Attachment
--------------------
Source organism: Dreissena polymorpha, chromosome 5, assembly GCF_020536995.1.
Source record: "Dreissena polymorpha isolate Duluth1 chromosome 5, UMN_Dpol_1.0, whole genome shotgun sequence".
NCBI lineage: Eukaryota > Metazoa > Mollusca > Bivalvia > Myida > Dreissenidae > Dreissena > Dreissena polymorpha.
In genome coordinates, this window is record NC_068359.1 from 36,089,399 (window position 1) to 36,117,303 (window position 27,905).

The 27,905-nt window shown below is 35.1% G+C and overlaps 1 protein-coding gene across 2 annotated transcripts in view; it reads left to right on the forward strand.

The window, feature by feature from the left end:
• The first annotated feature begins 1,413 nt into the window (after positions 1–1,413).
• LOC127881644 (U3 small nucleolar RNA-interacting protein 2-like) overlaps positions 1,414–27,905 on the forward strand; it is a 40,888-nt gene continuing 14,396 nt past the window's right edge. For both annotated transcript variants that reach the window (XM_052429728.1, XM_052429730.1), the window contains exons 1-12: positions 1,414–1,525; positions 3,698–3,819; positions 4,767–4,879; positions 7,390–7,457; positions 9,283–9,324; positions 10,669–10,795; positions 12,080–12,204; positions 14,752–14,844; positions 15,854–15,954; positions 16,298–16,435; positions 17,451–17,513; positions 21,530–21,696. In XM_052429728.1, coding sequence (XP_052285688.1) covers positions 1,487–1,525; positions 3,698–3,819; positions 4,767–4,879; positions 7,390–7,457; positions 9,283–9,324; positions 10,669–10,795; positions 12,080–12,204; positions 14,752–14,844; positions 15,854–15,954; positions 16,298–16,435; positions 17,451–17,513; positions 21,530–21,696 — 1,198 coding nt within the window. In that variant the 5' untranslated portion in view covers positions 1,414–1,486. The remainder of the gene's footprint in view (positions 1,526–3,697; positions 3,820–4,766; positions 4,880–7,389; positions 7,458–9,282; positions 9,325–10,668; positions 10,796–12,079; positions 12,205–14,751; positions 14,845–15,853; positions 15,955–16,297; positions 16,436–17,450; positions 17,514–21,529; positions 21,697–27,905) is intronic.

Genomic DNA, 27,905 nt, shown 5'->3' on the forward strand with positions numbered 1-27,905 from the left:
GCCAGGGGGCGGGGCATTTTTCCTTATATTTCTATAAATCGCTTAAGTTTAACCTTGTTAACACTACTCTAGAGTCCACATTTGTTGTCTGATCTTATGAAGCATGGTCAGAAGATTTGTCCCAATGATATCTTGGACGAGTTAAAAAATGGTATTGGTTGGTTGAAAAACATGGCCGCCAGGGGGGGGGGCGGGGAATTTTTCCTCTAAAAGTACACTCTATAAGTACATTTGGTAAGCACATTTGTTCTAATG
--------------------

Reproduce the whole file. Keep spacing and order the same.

Source organism: Dreissena polymorpha, chromosome 5, assembly GCF_020536995.1.
Source record: "Dreissena polymorpha isolate Duluth1 chromosome 5, UMN_Dpol_1.0, whole genome shotgun sequence".
NCBI lineage: Eukaryota > Metazoa > Mollusca > Bivalvia > Myida > Dreissenidae > Dreissena > Dreissena polymorpha.
In genome coordinates, this window is record NC_068359.1 from 36,089,399 (window position 1) to 36,117,303 (window position 27,905).

The 27,905-nt window shown below is 35.1% G+C and overlaps 1 protein-coding gene across 2 annotated transcripts in view; it reads left to right on the forward strand.

The window, feature by feature from the left end:
• The first annotated feature begins 1,413 nt into the window (after positions 1–1,413).
• LOC127881644 (U3 small nucleolar RNA-interacting protein 2-like) overlaps positions 1,414–27,905 on the forward strand; it is a 40,888-nt gene continuing 14,396 nt past the window's right edge. For both annotated transcript variants that reach the window (XM_052429728.1, XM_052429730.1), the window contains exons 1-12: positions 1,414–1,525; positions 3,698–3,819; positions 4,767–4,879; positions 7,390–7,457; positions 9,283–9,324; positions 10,669–10,795; positions 12,080–12,204; positions 14,752–14,844; positions 15,854–15,954; positions 16,298–16,435; positions 17,451–17,513; positions 21,530–21,696. In XM_052429728.1, coding sequence (XP_052285688.1) covers positions 1,487–1,525; positions 3,698–3,819; positions 4,767–4,879; positions 7,390–7,457; positions 9,283–9,324; positions 10,669–10,795; positions 12,080–12,204; positions 14,752–14,844; positions 15,854–15,954; positions 16,298–16,435; positions 17,451–17,513; positions 21,530–21,696 — 1,198 coding nt within the window. In that variant the 5' untranslated portion in view covers positions 1,414–1,486. The remainder of the gene's footprint in view (positions 1,526–3,697; positions 3,820–4,766; positions 4,880–7,389; positions 7,458–9,282; positions 9,325–10,668; positions 10,796–12,079; positions 12,205–14,751; positions 14,845–15,853; positions 15,955–16,297; positions 16,436–17,450; positions 17,514–21,529; positions 21,697–27,905) is intronic.

Genomic DNA, 27,905 nt, shown 5'->3' on the forward strand with positions numbered 1-27,905 from the left:
GCCAGGGGGCGGGGCATTTTTCCTTATATTTCTATAAATCGCTTAAGTTTAACCTTGTTAACACTACTCTAGAGTCCACATTTGTTGTCTGATCTTATGAAGCATGGTCAGAAGATTTGTCCCAATGATATCTTGGACGAGTTAAAAAATGGTATTGGTTGGTTGAAAAACATGGCCGCCAGGGGGGGGGGCGGGGAATTTTTCCTCTAAAAGTACACTCTATAAGTACATTTGGTAAGCACATTTGTTCTAATG